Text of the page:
Religious Holidays Policy -- Any student missing class quizzes, examinations, or any other class or lab work because of observance of religious holidays shall be given an opportunity during that semester to make up missed work. The make-up will apply to the religious holiday absence only. It shall be the responsibility of the student to notify the instructor no later than the last day at late registration of his or her intention to participate in religious holidays which do not fall on state holidays or periods of class recess. This policy shall not apply in the event that administering the test or examination at an alternate time would impose an undue hardship on the instructor or the university which could not be avoided.   http://catalog.unlv.acalog.com/content.php?catoid=1&navoid=44&bc=1

Tutoring – The Academic Success Center (ASC) provides tutoring and academic assistance for all UNLV students taking UNLV courses.  Students are encouraged to stop by the ASC to learn more about subjects offered, tutoring times and other academic resources.  The ASC is located across from the Student Services Complex, #22 on the current UNLV map. Students may learn more about tutoring services by calling (702) 895-3177 or visiting the tutoring web site at:  http://academicsuccess.unlv.edu/tutoring/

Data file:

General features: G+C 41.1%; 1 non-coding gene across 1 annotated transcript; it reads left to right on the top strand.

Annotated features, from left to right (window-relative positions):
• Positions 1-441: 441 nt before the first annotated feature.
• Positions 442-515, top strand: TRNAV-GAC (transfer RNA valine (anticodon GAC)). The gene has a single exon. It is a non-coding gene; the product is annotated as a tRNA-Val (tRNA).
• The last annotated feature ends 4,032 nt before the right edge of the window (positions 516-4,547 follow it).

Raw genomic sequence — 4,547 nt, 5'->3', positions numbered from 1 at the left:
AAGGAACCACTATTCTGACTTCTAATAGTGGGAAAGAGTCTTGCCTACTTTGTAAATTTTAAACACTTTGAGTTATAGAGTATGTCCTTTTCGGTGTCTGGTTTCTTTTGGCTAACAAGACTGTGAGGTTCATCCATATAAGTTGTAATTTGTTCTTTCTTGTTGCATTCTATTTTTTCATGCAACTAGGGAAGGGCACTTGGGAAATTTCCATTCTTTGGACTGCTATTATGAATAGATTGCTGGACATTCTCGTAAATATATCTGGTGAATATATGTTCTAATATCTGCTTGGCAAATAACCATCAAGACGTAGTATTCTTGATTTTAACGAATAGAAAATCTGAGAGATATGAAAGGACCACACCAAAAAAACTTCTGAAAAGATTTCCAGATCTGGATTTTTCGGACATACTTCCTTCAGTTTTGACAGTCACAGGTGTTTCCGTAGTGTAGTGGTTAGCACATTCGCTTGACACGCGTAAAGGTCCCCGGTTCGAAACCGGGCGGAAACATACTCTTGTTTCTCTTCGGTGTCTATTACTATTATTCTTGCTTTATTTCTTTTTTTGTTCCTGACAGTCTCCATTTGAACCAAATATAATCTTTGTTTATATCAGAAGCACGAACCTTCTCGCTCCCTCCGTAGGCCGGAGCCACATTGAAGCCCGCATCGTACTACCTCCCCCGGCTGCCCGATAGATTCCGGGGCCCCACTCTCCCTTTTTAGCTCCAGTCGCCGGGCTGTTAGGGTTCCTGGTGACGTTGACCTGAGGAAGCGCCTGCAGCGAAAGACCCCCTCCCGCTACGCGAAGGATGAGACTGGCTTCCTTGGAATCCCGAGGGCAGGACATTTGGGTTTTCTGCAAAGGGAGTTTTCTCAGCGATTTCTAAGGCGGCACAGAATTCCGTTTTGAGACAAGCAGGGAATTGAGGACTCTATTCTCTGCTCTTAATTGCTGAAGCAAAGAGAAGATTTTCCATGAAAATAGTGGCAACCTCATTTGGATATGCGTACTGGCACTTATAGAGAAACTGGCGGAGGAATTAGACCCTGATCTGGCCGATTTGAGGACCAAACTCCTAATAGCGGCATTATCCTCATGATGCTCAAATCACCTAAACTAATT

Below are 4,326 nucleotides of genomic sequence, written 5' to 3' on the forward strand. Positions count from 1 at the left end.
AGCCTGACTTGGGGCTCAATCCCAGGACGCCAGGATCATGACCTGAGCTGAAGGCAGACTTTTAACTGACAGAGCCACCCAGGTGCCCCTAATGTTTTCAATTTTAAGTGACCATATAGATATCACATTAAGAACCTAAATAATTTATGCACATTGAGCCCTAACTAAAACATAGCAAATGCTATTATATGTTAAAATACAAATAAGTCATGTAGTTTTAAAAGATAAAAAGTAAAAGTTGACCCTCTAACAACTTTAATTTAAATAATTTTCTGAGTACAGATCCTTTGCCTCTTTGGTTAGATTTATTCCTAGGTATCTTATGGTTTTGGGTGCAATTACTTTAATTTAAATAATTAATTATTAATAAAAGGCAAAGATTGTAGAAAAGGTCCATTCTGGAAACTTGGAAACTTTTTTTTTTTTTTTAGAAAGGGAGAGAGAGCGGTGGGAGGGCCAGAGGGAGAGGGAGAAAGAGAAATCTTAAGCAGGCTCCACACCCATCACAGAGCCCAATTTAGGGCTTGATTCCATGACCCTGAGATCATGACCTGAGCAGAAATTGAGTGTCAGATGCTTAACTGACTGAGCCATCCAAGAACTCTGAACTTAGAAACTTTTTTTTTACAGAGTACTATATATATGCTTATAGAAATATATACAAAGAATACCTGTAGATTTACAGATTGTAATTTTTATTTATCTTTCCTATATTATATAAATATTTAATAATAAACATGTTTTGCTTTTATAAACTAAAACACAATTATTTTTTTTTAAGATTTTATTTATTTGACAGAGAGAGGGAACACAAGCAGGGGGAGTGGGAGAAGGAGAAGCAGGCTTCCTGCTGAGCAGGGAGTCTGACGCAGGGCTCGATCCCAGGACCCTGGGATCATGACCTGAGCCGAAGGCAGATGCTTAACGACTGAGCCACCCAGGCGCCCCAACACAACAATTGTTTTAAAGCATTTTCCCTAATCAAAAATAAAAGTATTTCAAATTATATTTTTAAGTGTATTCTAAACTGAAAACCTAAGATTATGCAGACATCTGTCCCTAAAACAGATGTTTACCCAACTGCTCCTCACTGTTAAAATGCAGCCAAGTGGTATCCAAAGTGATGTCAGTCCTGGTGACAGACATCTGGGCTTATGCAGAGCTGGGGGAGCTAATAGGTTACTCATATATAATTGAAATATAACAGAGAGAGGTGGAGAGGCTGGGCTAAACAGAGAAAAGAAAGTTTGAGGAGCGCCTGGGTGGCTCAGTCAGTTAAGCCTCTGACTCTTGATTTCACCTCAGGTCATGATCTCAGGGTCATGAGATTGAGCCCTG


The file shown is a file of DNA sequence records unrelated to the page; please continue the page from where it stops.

UNLV Writing Center – The following statement is recommended for inclusion in course syllabi:

One-on-one or small group assistance with writing is available free of charge to UNLV students at the Writing Center, located in CDC-3-301. Although walk-in consultations are sometimes available, students with appointments will receive priority assistance.

Appointments may be made in person or by calling 895-3908. The student’s Rebel ID Card, a copy of the assignment (if possible), and two copies of any writing to be reviewed are requested for the consultation. More information can be found at: http://writingcenter.unlv.edu/

Rebelmail By policy, faculty and staff should e-mail students’ Rebelmail accounts only. Rebelmail is UNLV’s Official e-mail system for students. It is one of the primary ways students receive official university communication such as information about deadlines, major campus events, and announcements. All UNLV students receive a Rebelmail account after they have been admitted to the university. Students’ e-mail prefixes are listed on class rosters. The suffix is always @unlv.nevada.edu.